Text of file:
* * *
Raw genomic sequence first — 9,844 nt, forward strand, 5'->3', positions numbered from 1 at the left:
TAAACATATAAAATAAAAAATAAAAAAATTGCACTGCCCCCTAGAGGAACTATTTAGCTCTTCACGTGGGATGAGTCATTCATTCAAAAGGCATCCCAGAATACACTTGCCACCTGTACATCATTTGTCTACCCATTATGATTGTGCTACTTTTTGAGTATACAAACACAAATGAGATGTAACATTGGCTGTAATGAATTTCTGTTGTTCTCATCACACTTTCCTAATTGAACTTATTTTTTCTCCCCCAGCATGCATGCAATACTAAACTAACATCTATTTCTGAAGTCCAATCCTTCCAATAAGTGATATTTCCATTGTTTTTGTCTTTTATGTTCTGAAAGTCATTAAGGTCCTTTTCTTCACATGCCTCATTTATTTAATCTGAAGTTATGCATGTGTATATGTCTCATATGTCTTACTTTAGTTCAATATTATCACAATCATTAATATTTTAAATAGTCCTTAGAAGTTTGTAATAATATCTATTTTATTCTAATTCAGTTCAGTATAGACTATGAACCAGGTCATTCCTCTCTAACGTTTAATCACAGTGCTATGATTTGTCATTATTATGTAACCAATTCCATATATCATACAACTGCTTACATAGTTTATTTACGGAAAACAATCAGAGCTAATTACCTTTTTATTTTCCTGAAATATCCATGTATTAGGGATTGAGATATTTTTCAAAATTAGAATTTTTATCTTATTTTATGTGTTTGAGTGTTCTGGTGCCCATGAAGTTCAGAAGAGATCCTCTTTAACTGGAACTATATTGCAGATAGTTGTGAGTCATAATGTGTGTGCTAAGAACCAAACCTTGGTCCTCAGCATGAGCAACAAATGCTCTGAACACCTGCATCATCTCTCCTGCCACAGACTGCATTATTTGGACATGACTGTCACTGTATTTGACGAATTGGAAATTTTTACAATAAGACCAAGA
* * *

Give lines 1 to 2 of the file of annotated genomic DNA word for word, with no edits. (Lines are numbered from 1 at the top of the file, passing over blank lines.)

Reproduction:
Raw genomic sequence first — 9,844 nt, forward strand, 5'->3', positions numbered from 1 at the left:
TAAACATATAAAATAAAAAATAAAAAAATTGCACTGCCCCCTAGAGGAACTATTTAGCTCTTCACGTGGGATGAGTCATTCATTCAAAAGGCATCCCAGAATACACTTGCCACCTGTACATCATTTGTCTACCCATTATGATTGTGCTACTTTTTGAGTATACAAACACAAATGAGATGTAACATTGGCTGTAATGAATTTCTGTTGTTCTCATCACACTTTCCTAATTGAACTTATTTTTTCTCCCCCAGCATGCATGCAATACTAAACTAACATCTATTTCTGAAGTCCAATCCTTCCAATAAGTGATATTTCCATTGTTTTTGTCTTTTATGTTCTGAAAGTCATTAAGGTCCTTTTCTTCACATGCCTCATTTATTTAATCTGAAGTTATGCATGTGTATATGTCTCATATGTCTTACTTTAGTTCAATATTATCACAATCATTAATATTTTAAATAGTCCTTAGAAGTTTGTAATAATATCTATTTTATTCTAATTCAGTTCAGTATAGACTATGAACCAGGTCATTCCTCTCTAACGTTTAATCACAGTGCTATGATTTGTCATTATTATGTAACCAATTCCATATATCATACAACTGCTTACATAGTTTATTTACGGAAAACAATCAGAGCTAATTACCTTTTTATTTTCCTGAAATATCCATGTATTAGGGATTGAGATATTTTTCAAAATTAGAATTTTTATCTTATTTTATGTGTTTGAGTGTTCTGGTGCCCATGAAGTTCAGAAGAGATCCTCTTTAACTGGAACTATATTGCAGATAGTTGTGAGTCATAATGTGTGTGCTAAGAACCAAACCTTGGTCCTCAGCATGAGCAACAAATGCTCTGAACACCTGCATCATCTCTCCTGCCACAGACTGCATTATTTGGACATGACTGTCACTGTATTTGACGAATTGGAAATTTTTACAATAAGACCAAGA